The first set of short stories I read was in 2007 and it is this collection showcased here: The State of the Art (1991) by Iain Banks. Since then, I've covered more than sixty other collections but none has made as big an impression on me as The State of the Art; the book is intellectually infused with humor, insight, emotion, the human and alien condition, and keen whit. Re-reading this collection, I realize that it remains my primary influence to write fiction--my few stories resemble the themes and emotions in The State of the Art.
Iain Banks has always been my favorite author ever since I read The Algebraist (2004) earlier in 2007, just before picking and becoming immersed in The State of the Art. While Greg Bear may have started my love affair with science fiction in 2006, Iain Banks sent me in a head-over-heels throe of passion for the genre which hasn't slacked even after six full years. I continue to read new books but still slake from the fountain of youth, the invigorating stream of science fiction (and fiction) from Iain Banks. I've always sought out every one of his novels and have always relished the contents, never once having been disappointed by a short story, a piece of fiction or a voluminous tome of science fiction.
I was crushed when I learnt of his pending death on April 3, 2013. When he died on June 9, 2013, I felt a loss almost as great as when I lost my grandmother. That was the day I finally finished by first piece of science fiction. Iain Banks, the author who could do no wrong, the writer who inspired me to read and write, the Scotsman who snuck his own regional lingo into my speech, the looming intellect who taught me words yet facilitated in fostering my appreciation for sentences, paragraphs, short stories, novels, and the language as a whole... yes, he'll be sorely missed.
Road of Skulls (shortstory, 1988) - 4/5 - Jostled by the protruding skulls which line the Road, a singular carriage makes its way to the City. Its passengers, Sammil Mc9 and his nameless, dimwitted companion, pass the time sleeping in the dung-encrusted hay of the quadrupedal onuses. The distant, elusive city seems always perched upon the horizon, much as Sammil's promise of a story to his companion is always set to begin. --- 6 pages --- I love the vague nature of this story--the where, why, and when. It's simple in the sense that these two ruffians are on their way to the City on the Road paved with skulls, but the story of the City and its Road is given a cursory glance which is deeper in meaning than the rest of the compact plot.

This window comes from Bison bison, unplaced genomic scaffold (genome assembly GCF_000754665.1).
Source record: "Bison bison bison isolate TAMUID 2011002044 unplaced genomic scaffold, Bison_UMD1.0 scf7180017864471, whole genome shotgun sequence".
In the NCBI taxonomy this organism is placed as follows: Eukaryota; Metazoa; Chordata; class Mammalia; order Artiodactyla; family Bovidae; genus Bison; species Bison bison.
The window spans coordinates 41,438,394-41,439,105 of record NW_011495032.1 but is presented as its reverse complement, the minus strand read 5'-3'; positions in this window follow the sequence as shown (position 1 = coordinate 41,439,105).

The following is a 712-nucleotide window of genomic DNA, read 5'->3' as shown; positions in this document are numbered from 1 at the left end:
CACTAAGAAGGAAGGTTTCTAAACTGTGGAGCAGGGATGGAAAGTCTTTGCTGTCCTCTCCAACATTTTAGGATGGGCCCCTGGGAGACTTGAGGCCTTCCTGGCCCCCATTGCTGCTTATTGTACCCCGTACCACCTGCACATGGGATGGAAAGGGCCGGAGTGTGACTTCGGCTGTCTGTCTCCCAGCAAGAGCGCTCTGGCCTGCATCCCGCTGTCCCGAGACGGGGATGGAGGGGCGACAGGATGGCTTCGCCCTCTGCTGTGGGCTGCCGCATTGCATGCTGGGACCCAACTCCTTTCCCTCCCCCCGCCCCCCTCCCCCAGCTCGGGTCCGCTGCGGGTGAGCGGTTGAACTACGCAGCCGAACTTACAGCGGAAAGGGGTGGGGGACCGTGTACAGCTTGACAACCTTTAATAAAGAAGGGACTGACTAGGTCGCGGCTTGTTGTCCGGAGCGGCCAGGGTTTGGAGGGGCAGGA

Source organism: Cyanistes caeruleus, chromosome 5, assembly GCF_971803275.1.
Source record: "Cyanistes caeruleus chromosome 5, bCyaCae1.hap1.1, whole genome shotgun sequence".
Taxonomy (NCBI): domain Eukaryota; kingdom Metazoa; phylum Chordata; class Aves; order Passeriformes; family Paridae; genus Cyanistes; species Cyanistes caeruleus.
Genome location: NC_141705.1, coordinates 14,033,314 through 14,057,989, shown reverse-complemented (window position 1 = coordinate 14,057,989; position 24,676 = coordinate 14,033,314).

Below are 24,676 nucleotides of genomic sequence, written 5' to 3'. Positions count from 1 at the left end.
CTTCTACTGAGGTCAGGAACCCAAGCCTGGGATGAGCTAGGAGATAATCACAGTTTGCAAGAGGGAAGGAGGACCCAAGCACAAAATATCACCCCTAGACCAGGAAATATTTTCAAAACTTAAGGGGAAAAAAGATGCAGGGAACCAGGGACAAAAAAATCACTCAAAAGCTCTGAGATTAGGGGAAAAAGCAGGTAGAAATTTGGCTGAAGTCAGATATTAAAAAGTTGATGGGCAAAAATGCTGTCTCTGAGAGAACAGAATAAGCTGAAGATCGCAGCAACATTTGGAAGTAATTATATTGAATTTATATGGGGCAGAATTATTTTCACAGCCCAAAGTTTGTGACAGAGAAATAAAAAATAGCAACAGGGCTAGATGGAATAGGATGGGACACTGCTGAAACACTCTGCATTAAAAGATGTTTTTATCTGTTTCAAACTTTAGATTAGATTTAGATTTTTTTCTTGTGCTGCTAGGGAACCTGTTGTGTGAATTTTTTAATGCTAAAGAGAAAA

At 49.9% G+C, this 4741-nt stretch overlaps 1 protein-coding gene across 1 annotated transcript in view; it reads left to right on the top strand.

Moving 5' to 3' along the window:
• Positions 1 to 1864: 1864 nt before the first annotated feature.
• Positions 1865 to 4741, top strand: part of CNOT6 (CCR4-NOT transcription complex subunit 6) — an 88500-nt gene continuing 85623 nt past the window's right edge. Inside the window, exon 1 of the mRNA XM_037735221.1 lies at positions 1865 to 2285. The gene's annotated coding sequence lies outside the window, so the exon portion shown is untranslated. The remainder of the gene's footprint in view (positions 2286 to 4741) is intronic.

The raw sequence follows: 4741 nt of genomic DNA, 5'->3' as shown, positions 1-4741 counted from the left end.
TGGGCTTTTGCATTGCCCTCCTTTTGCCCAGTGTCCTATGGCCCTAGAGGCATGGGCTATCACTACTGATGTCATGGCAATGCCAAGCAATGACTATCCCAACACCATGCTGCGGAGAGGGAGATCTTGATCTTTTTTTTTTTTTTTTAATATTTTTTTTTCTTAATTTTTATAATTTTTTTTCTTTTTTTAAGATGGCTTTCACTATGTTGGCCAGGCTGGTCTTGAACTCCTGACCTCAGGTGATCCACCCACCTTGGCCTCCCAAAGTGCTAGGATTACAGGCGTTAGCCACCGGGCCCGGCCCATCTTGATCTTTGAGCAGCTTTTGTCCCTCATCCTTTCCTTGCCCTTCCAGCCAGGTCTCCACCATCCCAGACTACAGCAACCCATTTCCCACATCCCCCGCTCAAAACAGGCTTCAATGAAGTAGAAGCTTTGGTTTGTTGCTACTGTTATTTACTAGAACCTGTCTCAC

A Gift from the Culture (shortstory, 1987) - 4/5 - Wrobik, a moniker for the man's much longer Culture name, was once of a member of the Contact section yet now lives a so-called simple life on a non-Culture planet. Life isn't simple because gambling and losing real money pisses off real people, and those people have real problems, too. Due to his debts, Wrobik is given a Culture gun in order to shoot down an approaching starship. He's stunned to learn a Culture ambassador is aboard. --- 19 pages --- Most, if not all, of Banks' work with the Culture involves people living life outside the Culture (on Earth with Contact or elsewhere with Special Circumstances). This probes the anti-utopian resentment some members of the Culture have--is the glossy, carefree life of freedom and expression everything to everyone? What would an individual sacrifice for a life outside of that comfort zone?
Odd Attachment (shortstory, 1989) - 4/5 - An arboreal shepherd tends his flock of juveniles while soaking in his melancholy of admiration ignored. Woebegone due to love and stymied by his precociousness of his dumb flock, the shepherd idly eyes the sky only to see a seed-shaped craft descend from the sky. The quad-furcated being quarries the clueless flock and is shocked to see the plantlike being react. The man in his grasp, the plant counts the ways. --- 7 pages --- Simple yet humorous and horrific, this exemplifies Banks' writing style; nothing is out of place, over the top or underwhelming. Chide the story for its role reversal in the conclusion, but one can't say it isn't rather silly.